By February 17, 2011 2 Comments Read More →

Out Stealing Horses

out-stealing-horses-novel-per-petterson-paperback-cover-artMy book group’s recent discussion of Per Petterson’s Out Stealing Horses took us in some interesting directions. Translated from the Norwegian, Out Stealing Horses is narrated by Trond Sander, a 67-year-old man who has moved to a remote region of Norway on the border of Sweden. He has moved to be alone, to have the quiet to read and learn to subsist on the essentials. But his past comes back when on a walk he runs into a man he knew from his youth.

Out Stealing Horses is about how one summer in Trond’s life marked him forever. In that summer, he learns of his father’s secret life in the Norwegian Resistance movement before his father mysteriously disappears from his life. It’s a story of abandonment, loss and how the choices we make in life shape us.

Petterson’s writing is quite evocative and I found myself typing up several passages. Most of the group enjoyed the writing. But a few were left cold by the whole thing. They felt that the women were ciphers, that the main character’s ruminations were ponderous, that his detachment as a parent was upsetting. Trond is definitely a compelling narrator, even as you begin to suspect that he has left a lot out in his own self-examination.

As with preparing for any discussion, I am often as stirred by what I learn about an author as I am about the book itself. Per Petterson is very articulate in interviews. Here is one passage and a response by Petterson that struck me from a Guardian interview:

But his distinctive voice became audible to his inner ear when he found his own subjects, which could scarcely be less radical: work, the family and the second world war. “Some critics said, hey, why are you writing historical novels? I say, they’re not historical, they’re contemporary, because people walking around who lived through this, even a little bit, they carry it inside. The contemporary isn’t just what you can see now.”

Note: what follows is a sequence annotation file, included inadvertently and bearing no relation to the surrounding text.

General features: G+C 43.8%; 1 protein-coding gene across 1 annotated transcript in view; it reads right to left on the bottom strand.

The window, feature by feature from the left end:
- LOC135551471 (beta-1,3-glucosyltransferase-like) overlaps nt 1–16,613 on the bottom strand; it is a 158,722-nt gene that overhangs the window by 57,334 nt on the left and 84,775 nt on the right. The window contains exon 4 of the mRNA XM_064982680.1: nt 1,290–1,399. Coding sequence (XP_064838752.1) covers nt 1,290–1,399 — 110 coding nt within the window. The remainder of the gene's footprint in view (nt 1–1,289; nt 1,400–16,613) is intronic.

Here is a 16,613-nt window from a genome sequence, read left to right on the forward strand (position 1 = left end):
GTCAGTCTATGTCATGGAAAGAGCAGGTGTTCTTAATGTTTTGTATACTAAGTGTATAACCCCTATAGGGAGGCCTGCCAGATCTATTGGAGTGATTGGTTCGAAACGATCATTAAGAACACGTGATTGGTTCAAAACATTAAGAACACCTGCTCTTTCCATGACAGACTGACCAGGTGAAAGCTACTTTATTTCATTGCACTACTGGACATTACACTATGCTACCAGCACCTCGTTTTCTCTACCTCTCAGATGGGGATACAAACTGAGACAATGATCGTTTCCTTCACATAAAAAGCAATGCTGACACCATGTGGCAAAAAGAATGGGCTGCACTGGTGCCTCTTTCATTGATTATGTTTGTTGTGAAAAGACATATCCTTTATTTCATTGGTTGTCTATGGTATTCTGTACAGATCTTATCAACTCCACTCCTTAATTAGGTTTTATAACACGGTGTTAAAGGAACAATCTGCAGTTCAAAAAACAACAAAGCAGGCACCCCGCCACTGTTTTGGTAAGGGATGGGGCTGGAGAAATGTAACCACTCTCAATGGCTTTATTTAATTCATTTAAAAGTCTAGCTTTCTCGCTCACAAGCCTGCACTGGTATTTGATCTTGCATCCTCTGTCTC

In the novel, Petterson paraphrases but doesn’t attribute a quotation from L. P. Hartley’s The Go-between: “The past is a foreign country: they do things differently there.”

So while my group had mixed feelings about Out Stealing Horses, I look forward to reading more by this thought-provoking writer.

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About the Author:

Misha Stone is a readers' advisory librarian with The Seattle Public Library. Follow her on Twitter at @ahsimlibrarian.

2 Comments on "Out Stealing Horses"

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  1. sedgarlee@lvjusd.k12.ca.us' Susan Edgar-Lee says:

    This is one of my favorite books of recent years. The sparse beautiful prose evokes a feel for the place and time I really enjoyed. It made me want to visit Scandinavia in the summer.
    But mostly it made me think about summers in my past and the family connections that Petterson wrote about.
    I won’t say too much about the storyline in case you haven’t read it yet. For me it had a very “real” feel to it and I liked the inward examination of this novel. If you like a lot of action, though, it’s probably not the book for you.

  2. shavers@crc.losrios.edu' Shelley says:

    Your group’s points of criticism of the book sounded reminiscent of criticisms of another Scandinavian–Ingmar Bergman!

    As someone writing about women facing economic crisis, I loved the comment about how historical novels are contemporary. Sadly, it’s true.

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